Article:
Native American, Southwestern USA, Hopi people, ca. mid 20th century CE, by Walter Howato (1921-2003). A fascinating wood kachina doll, painted in the style pioneered by Howato and described below. The doll stands slightly forward, bent at the waist, with a relatively large head with wide ears and a face that seems to show fright. Lightning-bolt-like motifs are on the nose and cheeks. The hands clench together at the waist, over a black loincloth. The body is pink, with dark pink abstract motifs painted on the legs and shoulders. Size: 4" W x 13.65" H (10.2 cm x 34.7 cm)
Walter Howato was a Hopi artist from the First Mesa village of Sitcom'ovi, a member of the Reed Clan who carved actively from the 1940s until his death in 2003. He also worked for Walt Disney in Los Angeles and helped build the Glen Canyon Dam. He experimented with many combinations of paints to match the older style of katsina dolls he remembered from his childhood, and mixed his pigments with a white clay called tumma. He built up multiple layers of paint over clay, creating an aged appearance in his dolls.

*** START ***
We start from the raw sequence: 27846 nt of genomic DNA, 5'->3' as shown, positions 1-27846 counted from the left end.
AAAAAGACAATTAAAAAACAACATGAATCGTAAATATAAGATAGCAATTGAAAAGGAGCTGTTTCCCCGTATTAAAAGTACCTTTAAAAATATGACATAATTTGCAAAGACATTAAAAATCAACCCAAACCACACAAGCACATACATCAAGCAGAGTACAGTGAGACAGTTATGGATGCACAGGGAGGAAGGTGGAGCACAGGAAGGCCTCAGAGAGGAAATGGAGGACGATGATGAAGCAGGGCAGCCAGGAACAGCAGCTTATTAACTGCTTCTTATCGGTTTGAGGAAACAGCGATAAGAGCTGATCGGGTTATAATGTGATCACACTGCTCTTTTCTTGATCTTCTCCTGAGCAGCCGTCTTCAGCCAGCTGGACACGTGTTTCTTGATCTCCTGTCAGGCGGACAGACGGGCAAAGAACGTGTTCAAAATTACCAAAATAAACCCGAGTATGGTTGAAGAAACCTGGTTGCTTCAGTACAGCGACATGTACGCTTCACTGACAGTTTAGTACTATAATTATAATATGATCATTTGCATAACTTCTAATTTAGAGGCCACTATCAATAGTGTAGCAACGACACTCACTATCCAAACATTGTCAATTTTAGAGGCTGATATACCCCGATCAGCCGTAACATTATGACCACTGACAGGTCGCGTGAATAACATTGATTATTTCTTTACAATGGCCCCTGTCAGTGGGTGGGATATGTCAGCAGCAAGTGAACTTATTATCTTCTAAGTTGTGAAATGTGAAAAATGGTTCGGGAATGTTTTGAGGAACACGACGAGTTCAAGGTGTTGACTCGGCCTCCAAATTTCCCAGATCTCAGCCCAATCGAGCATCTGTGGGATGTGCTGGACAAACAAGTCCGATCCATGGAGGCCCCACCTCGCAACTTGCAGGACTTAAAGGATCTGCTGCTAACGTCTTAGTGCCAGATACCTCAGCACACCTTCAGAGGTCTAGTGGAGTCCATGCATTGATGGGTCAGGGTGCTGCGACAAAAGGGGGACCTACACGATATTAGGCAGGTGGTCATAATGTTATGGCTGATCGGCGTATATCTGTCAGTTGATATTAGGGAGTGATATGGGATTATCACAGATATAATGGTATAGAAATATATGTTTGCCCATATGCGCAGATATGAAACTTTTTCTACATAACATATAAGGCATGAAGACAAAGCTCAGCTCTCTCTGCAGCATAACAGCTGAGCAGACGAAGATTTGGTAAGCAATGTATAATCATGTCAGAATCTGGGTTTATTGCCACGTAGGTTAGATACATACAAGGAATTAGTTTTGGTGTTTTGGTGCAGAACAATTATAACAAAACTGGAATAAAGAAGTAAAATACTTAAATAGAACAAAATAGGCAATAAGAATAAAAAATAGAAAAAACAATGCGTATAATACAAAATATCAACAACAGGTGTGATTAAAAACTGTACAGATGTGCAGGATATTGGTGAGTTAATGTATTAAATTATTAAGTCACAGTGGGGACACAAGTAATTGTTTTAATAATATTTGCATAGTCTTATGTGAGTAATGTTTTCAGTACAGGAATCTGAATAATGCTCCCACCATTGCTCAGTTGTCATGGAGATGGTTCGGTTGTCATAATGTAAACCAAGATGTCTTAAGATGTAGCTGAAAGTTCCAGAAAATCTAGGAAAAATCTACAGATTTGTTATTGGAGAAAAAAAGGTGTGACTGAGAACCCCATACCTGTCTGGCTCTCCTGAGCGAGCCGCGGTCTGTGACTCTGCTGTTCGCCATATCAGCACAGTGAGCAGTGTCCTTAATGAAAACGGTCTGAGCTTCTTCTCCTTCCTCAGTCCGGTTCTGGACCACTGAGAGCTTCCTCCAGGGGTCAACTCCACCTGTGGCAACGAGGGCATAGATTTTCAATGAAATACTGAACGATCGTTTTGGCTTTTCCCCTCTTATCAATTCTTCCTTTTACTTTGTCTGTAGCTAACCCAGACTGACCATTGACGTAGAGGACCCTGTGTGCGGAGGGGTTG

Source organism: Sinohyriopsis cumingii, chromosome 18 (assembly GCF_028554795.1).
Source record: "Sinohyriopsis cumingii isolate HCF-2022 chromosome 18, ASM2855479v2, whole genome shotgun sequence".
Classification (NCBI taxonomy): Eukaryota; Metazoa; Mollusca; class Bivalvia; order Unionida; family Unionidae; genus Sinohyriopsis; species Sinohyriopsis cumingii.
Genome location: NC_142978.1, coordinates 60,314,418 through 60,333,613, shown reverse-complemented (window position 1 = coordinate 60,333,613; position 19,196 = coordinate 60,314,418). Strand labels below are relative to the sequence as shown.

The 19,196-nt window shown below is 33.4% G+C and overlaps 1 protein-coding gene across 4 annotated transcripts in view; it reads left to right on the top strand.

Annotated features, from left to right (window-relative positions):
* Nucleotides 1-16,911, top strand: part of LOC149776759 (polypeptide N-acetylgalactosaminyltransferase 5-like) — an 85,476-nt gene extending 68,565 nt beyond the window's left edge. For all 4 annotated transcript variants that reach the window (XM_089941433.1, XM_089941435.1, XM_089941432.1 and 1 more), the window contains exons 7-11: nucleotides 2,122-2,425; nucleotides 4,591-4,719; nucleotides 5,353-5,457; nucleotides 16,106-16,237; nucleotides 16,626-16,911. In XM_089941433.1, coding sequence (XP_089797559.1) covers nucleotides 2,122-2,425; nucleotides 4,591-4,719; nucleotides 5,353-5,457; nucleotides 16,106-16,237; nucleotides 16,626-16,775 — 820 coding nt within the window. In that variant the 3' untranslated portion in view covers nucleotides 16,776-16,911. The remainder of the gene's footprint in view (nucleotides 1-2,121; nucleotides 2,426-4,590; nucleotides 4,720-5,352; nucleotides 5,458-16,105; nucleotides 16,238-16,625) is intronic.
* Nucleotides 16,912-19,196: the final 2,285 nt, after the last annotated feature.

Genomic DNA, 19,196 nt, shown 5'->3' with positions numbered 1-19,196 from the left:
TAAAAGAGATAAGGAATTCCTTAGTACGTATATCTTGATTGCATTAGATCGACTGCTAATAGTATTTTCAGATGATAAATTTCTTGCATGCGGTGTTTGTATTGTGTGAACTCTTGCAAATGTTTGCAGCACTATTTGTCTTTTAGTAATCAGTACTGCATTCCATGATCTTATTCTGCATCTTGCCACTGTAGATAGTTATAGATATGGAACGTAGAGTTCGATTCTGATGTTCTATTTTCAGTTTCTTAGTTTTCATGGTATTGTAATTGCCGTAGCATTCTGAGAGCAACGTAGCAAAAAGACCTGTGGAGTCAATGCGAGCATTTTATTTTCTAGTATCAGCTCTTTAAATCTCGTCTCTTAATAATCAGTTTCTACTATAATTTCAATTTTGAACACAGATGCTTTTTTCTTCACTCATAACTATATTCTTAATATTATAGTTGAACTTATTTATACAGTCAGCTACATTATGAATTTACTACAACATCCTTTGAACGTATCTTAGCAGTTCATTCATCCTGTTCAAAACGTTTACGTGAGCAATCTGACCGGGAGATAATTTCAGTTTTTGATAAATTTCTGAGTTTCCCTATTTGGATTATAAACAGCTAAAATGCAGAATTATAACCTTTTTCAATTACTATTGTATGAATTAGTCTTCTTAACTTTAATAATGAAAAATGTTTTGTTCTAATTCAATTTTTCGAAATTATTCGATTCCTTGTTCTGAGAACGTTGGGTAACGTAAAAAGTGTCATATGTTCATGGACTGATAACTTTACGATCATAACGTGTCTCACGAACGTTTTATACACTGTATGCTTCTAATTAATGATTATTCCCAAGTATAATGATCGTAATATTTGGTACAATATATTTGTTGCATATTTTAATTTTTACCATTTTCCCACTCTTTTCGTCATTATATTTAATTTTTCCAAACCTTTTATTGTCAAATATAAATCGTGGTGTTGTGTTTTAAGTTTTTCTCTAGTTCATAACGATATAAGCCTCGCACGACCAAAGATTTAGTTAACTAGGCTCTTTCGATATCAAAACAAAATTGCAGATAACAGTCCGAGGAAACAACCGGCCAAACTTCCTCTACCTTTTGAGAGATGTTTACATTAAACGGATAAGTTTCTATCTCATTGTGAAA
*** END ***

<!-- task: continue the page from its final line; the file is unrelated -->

Provenance: private S. S. collection, Los Angeles, California, USA
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